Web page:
Symptoms of mild hypothermia may be vague with sympathetic nervous system excitation (shivering
Shivering is a bodily function in response to early hypothermia in warm-blooded animals. When the core body temperature drops, the shivering reflex is triggered to maintain homeostasis. Muscle groups around the vital organs begin to shake in small movements in an attempt to create warmth by...

, hypertension
Hypertension or high blood pressure is a cardiac chronic medical condition in which the systemic arterial blood pressure is elevated. What that means is that the heart is having to work harder than it should to pump the blood around the body. Blood pressure involves two measurements, systolic and...

, tachycardia
Tachycardia comes from the Greek words tachys and kardia . Tachycardia typically refers to a heart rate that exceeds the normal range for a resting heart rate...

, tachypnea
Tachypnea means rapid breathing. Any rate between 12-20 breaths per minute is normal. Tachypnea is a respiration rate greater than 20 breaths per minute. - Distinction from other breathing terms :...

, and vasoconstriction
Vasoconstriction is the narrowing of the blood vessels resulting from contraction of the muscular wall of the vessels, particularly the large arteries, small arterioles and veins. The process is the opposite of vasodilation, the widening of blood vessels. The process is particularly important in...

). These are all physiological responses to preserve heat. Cold diuresis, mental confusion, as well as hepatic dysfunction
Liver disease
Liver disease is a broad term describing any single number of diseases affecting the liver.-Diseases:* Hepatitis, inflammation of the liver, caused mainly by various viruses but also by some poisons , autoimmunity or hereditary conditions...

 may also be present. Hyperglycemia
Hyperglycemia or Hyperglycæmia, or high blood sugar, is a condition in which an excessive amount of glucose circulates in the blood plasma. This is generally a glucose level higher than 13.5mmol/l , but symptoms may not start to become noticeable until even higher values such as 15-20 mmol/l...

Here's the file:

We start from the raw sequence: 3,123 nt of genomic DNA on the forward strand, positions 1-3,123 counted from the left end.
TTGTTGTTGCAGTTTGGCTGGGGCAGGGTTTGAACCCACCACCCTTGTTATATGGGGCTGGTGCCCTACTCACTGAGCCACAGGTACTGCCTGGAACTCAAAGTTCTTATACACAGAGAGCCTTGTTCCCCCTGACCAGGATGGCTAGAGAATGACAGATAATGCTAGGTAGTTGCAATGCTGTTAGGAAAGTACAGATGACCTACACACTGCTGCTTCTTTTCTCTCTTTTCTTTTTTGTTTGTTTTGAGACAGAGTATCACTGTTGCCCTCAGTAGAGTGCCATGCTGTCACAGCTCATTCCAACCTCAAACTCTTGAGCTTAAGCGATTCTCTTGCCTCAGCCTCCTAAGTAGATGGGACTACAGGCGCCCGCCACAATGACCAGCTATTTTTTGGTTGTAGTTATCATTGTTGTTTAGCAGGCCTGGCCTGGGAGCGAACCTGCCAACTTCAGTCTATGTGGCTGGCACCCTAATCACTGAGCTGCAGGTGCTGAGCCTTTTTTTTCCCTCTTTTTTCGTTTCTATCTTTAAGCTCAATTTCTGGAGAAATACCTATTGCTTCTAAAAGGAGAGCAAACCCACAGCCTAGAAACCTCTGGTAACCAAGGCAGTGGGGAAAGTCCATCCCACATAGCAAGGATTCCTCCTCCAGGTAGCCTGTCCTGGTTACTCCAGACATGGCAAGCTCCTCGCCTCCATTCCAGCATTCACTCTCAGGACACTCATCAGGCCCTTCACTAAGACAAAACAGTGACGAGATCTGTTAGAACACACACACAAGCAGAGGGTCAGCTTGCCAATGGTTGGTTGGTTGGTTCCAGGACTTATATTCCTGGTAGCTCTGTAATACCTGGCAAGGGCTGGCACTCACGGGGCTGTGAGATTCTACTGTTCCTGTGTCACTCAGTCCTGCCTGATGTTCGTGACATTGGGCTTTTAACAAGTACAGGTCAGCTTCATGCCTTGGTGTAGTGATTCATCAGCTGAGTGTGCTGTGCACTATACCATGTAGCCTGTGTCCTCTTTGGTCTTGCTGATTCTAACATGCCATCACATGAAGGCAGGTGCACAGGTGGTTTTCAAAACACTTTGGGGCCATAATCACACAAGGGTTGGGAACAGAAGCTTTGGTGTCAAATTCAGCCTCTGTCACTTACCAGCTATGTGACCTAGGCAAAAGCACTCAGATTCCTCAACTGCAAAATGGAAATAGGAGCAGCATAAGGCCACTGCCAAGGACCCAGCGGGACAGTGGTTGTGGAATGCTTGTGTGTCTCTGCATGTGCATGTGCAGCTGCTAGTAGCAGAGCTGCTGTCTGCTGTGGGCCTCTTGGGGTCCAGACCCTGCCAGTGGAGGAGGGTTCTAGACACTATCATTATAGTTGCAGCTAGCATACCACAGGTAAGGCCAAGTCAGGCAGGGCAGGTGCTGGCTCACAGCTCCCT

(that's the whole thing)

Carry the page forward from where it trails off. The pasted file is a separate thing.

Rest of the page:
may be present, as glucose consumption by cells and insulin secretion both decrease, and tissue sensitivity to insulin may be blunted. Sympathetic
Sympathetic nervous system
The sympathetic nervous system is one of the three parts of the autonomic nervous system, along with the enteric and parasympathetic systems. Its general action is to mobilize the body's nervous system fight-or-flight response...

 activation also releases glucose from the liver. In many cases, however, especially in alcoholic patients, hypoglycemia appears to be a more common presentation. Hypoglycemia is also found in many hypothermic patients because hypothermia often is a result of hypoglycemia.


Low body temperature results in shivering becoming more violent. Muscle mis-coordination becomes apparent. Movements are slow and labored, accompanied by a stumbling pace and mild confusion, although the victim may appear alert. Surface blood vessels contract further as the body focuses its remaining resources on keeping the vital organs warm. The victim becomes pale. Lips, ears, fingers and toes may become blue.


As the temperature decreases further physiological systems falter and heart rate, respiratory rate, and blood pressure all decreases. This results in an expected HR in the 30s with a temperature of 28 °C (82.4 °F).

Difficulty in speaking, sluggish thinking, and amnesia start to appear; inability to use hands and stumbling is also usually present. Cellular metabolic processes shut down. Below 30 °C (86 °F), the exposed skin becomes blue and puffy, muscle coordination becomes very poor, walking becomes almost impossible, and the person exhibits incoherent/irrational behavior including terminal burrowing or even a stupor
Stupor is the lack of critical cognitive function and level of consciousness wherein a sufferer is almost entirely unresponsive and only responds to base stimuli such as pain. This is often mistaken for delirium and treated with Haldol and or other anti-psychotic drugs...

. Pulse
In medicine, one's pulse represents the tactile arterial palpation of the heartbeat by trained fingertips. The pulse may be palpated in any place that allows an artery to be compressed against a bone, such as at the neck , at the wrist , behind the knee , on the inside of the elbow , and near the...